The making of Messier

The story of Charles Messier's famous astronomical catalogue, and why it continues to influence astronomers today.

Written by Jacob Chambers

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Messier 45, The Pleiades 
Credit: NASA, ESA, AURA/Caltech, Palomar Observatory

On the evening of 13 April 1781, French astronomer Charles Messier added his final entry to what was to become the most extensive catalogue of nebulae and star clusters of its time.

Now a celebrated collection of celestial objects, the Messier catalogue continues to provide astronomers, both professional and amateur, with an array of easy-to-locate objects to observe in the night sky.  

Born in Badonviller, France on 26 June 1730, Charles Messier was first inspired by the night skies through the appearance of the spectacular Great Comet of 1744 (C/1743 X1).

It wasn’t long before Messier was swept up into the world of practical astronomy.

Under the supervision of his master Joseph Delisle, Messier found the astronomical instruments at his disposal well suited to the purpose of comet hunting, and became the first astronomer to devote his time to the pursuit of comets.

With only 50 comets having been documented before Messier, these celestial itinerants presented astronomers of the day not only with a fascinating challenge, but also the promise of fame and notoriety - a challenge Messier put to the forefront of his attention.

Messier’s successes began to flourish. Dubbed the ‘comet ferret’ by King Louis XV, Messier found about 20 comets between 1758 and 1801, including Halley’s comet on its return in 1759.

Yet despite Messier’s comet successes, it is a numbered list of deep-sky objects for which he is mostly remembered.


 

The journey begins

On 12 September 1758, while comet hunting above the southern horn of Taurus, Messier noted the presence of the Crab Nebula, which he had originally mistaken for a comet.

Spurred by his frustration in wasting time on ‘false comets’, Messier penned the first entry into what was to eventually become a 110 item long list of nebulae, star clusters and other deep-sky objects.

It was not until Messier had catalogued his third object (Messier 3, a globular cluster in the constellation Canes Venatici), that the astronomer actually began a dedicated and systematic search for other nebulous objects.

Unlike many other astronomers and scientists of his time, Messier was not set on solely cataloguing his personal discoveries, but also included many discoveries by other astronomers from previous catalogues and contemporaries.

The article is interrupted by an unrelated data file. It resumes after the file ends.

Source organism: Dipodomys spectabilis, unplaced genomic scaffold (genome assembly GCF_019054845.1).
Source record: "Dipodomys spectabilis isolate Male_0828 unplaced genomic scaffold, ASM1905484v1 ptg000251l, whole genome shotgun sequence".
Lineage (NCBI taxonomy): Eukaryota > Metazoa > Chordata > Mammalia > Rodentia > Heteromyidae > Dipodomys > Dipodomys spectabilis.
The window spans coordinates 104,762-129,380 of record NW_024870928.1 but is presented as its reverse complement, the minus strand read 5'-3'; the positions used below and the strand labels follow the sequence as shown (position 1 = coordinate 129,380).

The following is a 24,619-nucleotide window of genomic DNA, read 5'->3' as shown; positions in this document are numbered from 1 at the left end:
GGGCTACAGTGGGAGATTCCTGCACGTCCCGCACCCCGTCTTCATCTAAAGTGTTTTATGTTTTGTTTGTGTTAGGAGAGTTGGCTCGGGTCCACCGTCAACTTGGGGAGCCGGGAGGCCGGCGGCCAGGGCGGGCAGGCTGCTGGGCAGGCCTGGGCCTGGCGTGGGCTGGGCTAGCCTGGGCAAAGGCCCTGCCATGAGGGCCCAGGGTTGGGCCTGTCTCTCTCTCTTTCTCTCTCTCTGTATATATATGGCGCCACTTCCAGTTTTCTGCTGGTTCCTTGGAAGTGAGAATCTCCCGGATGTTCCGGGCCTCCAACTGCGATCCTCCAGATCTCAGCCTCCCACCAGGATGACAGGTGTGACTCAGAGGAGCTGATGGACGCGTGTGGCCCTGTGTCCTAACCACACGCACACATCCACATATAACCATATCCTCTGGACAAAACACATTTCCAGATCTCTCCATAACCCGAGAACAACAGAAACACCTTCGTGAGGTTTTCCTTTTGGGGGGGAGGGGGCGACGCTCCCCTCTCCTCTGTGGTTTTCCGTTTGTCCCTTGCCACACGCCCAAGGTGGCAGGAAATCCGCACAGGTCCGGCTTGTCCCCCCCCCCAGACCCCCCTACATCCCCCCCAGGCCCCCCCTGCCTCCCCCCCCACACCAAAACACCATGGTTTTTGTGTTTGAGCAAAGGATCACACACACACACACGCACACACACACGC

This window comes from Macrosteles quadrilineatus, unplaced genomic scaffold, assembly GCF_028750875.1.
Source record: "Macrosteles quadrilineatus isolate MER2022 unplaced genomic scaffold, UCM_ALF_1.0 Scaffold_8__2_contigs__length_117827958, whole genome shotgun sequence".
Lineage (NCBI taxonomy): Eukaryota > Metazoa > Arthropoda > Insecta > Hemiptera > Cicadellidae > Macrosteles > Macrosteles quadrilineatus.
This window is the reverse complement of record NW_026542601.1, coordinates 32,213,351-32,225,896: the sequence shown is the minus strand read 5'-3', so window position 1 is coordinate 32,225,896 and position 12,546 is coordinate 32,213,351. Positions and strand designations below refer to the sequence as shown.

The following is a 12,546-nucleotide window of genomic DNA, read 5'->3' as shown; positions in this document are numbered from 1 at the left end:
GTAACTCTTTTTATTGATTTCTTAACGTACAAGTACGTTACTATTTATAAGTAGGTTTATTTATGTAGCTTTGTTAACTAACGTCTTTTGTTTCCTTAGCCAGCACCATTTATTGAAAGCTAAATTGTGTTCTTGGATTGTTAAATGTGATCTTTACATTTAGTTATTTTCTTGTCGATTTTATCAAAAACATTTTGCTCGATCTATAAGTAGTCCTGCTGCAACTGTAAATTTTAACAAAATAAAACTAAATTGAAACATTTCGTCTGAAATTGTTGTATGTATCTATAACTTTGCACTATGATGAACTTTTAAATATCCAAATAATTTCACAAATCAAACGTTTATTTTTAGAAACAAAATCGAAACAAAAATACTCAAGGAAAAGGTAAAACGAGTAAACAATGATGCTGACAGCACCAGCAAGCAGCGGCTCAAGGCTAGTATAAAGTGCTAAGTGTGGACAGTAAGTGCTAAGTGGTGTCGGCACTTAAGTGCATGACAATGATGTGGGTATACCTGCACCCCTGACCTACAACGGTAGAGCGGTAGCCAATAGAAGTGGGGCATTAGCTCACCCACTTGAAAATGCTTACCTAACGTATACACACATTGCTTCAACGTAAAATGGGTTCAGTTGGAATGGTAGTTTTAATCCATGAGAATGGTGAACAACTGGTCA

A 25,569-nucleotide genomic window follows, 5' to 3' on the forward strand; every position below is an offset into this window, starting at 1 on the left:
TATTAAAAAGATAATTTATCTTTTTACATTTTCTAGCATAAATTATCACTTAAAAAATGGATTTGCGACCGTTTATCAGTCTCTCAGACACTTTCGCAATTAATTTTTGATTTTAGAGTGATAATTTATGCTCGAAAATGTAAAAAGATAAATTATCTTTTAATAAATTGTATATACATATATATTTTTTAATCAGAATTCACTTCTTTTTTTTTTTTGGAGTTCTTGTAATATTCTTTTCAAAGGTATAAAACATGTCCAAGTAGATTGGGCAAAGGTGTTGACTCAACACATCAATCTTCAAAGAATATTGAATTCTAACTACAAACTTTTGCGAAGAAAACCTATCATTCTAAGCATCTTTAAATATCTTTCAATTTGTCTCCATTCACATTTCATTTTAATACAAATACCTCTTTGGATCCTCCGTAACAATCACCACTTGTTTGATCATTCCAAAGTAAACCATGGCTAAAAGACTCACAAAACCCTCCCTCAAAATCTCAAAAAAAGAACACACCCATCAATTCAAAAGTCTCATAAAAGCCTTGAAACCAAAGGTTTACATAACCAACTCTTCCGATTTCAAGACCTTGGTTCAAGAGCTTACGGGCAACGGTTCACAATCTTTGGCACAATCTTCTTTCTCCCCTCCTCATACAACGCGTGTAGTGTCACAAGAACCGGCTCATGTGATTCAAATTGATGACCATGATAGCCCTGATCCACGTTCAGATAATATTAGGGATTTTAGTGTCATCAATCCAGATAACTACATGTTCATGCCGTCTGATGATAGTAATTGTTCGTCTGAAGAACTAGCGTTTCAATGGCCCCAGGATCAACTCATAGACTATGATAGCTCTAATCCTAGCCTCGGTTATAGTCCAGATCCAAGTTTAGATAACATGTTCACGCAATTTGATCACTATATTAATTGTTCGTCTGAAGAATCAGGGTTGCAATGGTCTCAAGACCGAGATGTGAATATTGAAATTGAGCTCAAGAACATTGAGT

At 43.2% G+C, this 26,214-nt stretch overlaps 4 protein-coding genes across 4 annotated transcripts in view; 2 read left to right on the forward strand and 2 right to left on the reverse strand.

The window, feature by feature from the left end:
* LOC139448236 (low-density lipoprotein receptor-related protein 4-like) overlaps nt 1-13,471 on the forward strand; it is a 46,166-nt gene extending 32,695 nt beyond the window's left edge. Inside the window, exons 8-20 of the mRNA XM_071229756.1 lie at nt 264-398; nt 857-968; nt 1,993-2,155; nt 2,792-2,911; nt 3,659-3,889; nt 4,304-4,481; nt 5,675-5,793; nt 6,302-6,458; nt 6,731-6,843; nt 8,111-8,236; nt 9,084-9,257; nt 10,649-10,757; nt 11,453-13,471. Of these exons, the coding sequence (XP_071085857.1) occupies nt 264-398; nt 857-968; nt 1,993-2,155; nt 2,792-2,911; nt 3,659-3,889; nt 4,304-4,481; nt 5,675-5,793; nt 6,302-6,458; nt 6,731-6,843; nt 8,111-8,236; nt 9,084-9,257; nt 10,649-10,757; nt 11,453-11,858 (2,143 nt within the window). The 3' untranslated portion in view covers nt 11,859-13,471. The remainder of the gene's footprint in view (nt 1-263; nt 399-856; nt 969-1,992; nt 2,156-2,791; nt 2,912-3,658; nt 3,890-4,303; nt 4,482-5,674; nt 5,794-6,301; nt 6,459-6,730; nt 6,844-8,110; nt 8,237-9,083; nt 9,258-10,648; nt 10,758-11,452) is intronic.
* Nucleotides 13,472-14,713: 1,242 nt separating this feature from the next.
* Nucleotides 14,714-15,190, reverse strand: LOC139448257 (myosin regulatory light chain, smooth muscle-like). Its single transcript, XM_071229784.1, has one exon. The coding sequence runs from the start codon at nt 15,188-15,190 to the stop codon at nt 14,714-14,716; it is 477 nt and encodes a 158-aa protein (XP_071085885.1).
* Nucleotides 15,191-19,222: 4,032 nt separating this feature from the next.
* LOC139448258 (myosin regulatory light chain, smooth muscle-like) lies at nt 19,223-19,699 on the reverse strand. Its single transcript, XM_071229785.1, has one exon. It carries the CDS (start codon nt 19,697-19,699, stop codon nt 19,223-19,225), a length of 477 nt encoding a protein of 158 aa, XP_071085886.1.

By January 1765, Messier had observed and compiled a list of 41 previously known and also newly discovered objects, for which he had determined positions.

After presenting his original catalogue of 45 objects to the French Academy in 1771, Messier no longer systematically searched the sky for nebulae and clusters.

He did however continue to document objects that either he or his contemporaries encountered during subsequent observations. This included the elliptical galaxy Messier 49: the first object to be discovered in the now famous Virgo cluster of galaxies.

Further discoveries followed. Messier published an additional 23 nebulae and star clusters in the French almanac Connaissance des Temps in 1780 as a supplement to his original catalogue, before turning his attention to the Solar System with detailed observations of the Moon and Saturn.

At this point Messier called upon the help of his close friend and colleague Pierre Méchain to help complete the list now so familiar with modern astronomers.

A talented astronomer and mathematician who may have found at least 20 of the objects in the Messier catalogue, Méchain was taken under Messier’s wing, assisting Messier in complex orbital calculations.

Méchain doesn't appear to have catalogued new nebulae and clusters, though he did communicate his discoveries to Messier who, in turn, checked their positions before adding them to his list.

Just a year after its second supplement, Messier’s catalogue had grown to an impressive 100 objects.

Pressured by a publication deadline, legend has it that the final three objects submitted in Messier’s list were never verified by Messier, who had not yet observed the final additions sent to him by Méchain. A testament to the close partnership formed between the two.

Growing to the now familiar 110 objects completed after Messier’s death, the Messier catalogue has come to be accepted as a cornerstone of modern astronomy for both amateur and professional astronomers alike.

Image of Charles Messier: Ansiaume (1729—1786) - Stoyan R. et al. Atlas of the Messier Objects: Highlights of the Deep Sky. — Cambridge: Cambridge Univercity Press, 2008. — P. 15.